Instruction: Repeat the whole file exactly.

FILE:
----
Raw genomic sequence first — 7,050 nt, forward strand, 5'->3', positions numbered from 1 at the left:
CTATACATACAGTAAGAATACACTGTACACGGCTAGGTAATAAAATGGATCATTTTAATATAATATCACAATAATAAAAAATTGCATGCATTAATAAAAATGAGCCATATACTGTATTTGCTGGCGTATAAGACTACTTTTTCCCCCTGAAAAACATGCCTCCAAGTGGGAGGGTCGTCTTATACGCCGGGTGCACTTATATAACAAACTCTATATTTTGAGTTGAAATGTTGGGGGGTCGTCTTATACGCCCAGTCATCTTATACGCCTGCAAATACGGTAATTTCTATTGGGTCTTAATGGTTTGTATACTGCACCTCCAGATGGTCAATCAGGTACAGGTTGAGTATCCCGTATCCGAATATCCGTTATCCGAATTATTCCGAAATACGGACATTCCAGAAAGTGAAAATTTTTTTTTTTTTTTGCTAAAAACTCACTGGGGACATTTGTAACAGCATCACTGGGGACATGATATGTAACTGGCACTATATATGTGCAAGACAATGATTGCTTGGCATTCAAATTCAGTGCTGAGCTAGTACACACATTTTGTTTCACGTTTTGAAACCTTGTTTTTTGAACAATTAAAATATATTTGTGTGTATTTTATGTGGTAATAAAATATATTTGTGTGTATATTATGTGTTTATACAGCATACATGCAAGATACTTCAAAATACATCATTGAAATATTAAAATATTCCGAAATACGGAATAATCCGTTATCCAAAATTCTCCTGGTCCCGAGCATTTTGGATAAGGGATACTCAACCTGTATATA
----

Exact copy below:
Raw genomic sequence first — 7,050 nt, forward strand, 5'->3', positions numbered from 1 at the left:
CTATACATACAGTAAGAATACACTGTACACGGCTAGGTAATAAAATGGATCATTTTAATATAATATCACAATAATAAAAAATTGCATGCATTAATAAAAATGAGCCATATACTGTATTTGCTGGCGTATAAGACTACTTTTTCCCCCTGAAAAACATGCCTCCAAGTGGGAGGGTCGTCTTATACGCCGGGTGCACTTATATAACAAACTCTATATTTTGAGTTGAAATGTTGGGGGGTCGTCTTATACGCCCAGTCATCTTATACGCCTGCAAATACGGTAATTTCTATTGGGTCTTAATGGTTTGTATACTGCACCTCCAGATGGTCAATCAGGTACAGGTTGAGTATCCCGTATCCGAATATCCGTTATCCGAATTATTCCGAAATACGGACATTCCAGAAAGTGAAAATTTTTTTTTTTTTTTGCTAAAAACTCACTGGGGACATTTGTAACAGCATCACTGGGGACATGATATGTAACTGGCACTATATATGTGCAAGACAATGATTGCTTGGCATTCAAATTCAGTGCTGAGCTAGTACACACATTTTGTTTCACGTTTTGAAACCTTGTTTTTTGAACAATTAAAATATATTTGTGTGTATTTTATGTGGTAATAAAATATATTTGTGTGTATATTATGTGTTTATACAGCATACATGCAAGATACTTCAAAATACATCATTGAAATATTAAAATATTCCGAAATACGGAATAATCCGTTATCCAAAATTCTCCTGGTCCCGAGCATTTTGGATAAGGGATACTCAACCTGTATATA